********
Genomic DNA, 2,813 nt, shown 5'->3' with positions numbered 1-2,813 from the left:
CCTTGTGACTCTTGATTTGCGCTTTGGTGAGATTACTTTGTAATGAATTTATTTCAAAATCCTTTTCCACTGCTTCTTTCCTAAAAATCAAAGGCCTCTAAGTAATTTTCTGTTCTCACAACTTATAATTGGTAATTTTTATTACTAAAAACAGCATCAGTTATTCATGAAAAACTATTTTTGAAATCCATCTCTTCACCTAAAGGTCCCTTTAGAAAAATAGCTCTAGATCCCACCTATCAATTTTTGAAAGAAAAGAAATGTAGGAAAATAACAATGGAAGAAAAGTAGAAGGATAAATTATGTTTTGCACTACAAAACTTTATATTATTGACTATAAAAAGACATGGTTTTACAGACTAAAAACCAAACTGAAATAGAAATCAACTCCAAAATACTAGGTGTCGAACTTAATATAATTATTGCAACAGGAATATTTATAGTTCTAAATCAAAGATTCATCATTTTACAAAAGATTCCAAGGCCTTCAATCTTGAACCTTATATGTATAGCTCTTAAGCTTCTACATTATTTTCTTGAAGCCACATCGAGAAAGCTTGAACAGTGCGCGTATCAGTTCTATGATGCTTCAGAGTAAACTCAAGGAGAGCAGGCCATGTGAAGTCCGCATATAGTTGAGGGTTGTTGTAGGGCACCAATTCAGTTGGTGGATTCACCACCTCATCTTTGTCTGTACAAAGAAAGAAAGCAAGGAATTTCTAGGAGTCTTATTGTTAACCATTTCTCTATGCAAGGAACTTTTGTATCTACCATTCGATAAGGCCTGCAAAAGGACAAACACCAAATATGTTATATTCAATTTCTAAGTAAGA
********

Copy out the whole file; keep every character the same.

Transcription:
Genomic DNA, 2,813 nt, shown 5'->3' with positions numbered 1-2,813 from the left:
CCTTGTGACTCTTGATTTGCGCTTTGGTGAGATTACTTTGTAATGAATTTATTTCAAAATCCTTTTCCACTGCTTCTTTCCTAAAAATCAAAGGCCTCTAAGTAATTTTCTGTTCTCACAACTTATAATTGGTAATTTTTATTACTAAAAACAGCATCAGTTATTCATGAAAAACTATTTTTGAAATCCATCTCTTCACCTAAAGGTCCCTTTAGAAAAATAGCTCTAGATCCCACCTATCAATTTTTGAAAGAAAAGAAATGTAGGAAAATAACAATGGAAGAAAAGTAGAAGGATAAATTATGTTTTGCACTACAAAACTTTATATTATTGACTATAAAAAGACATGGTTTTACAGACTAAAAACCAAACTGAAATAGAAATCAACTCCAAAATACTAGGTGTCGAACTTAATATAATTATTGCAACAGGAATATTTATAGTTCTAAATCAAAGATTCATCATTTTACAAAAGATTCCAAGGCCTTCAATCTTGAACCTTATATGTATAGCTCTTAAGCTTCTACATTATTTTCTTGAAGCCACATCGAGAAAGCTTGAACAGTGCGCGTATCAGTTCTATGATGCTTCAGAGTAAACTCAAGGAGAGCAGGCCATGTGAAGTCCGCATATAGTTGAGGGTTGTTGTAGGGCACCAATTCAGTTGGTGGATTCACCACCTCATCTTTGTCTGTACAAAGAAAGAAAGCAAGGAATTTCTAGGAGTCTTATTGTTAACCATTTCTCTATGCAAGGAACTTTTGTATCTACCATTCGATAAGGCCTGCAAAAGGACAAACACCAAATATGTTATATTCAATTTCTAAGTAAGA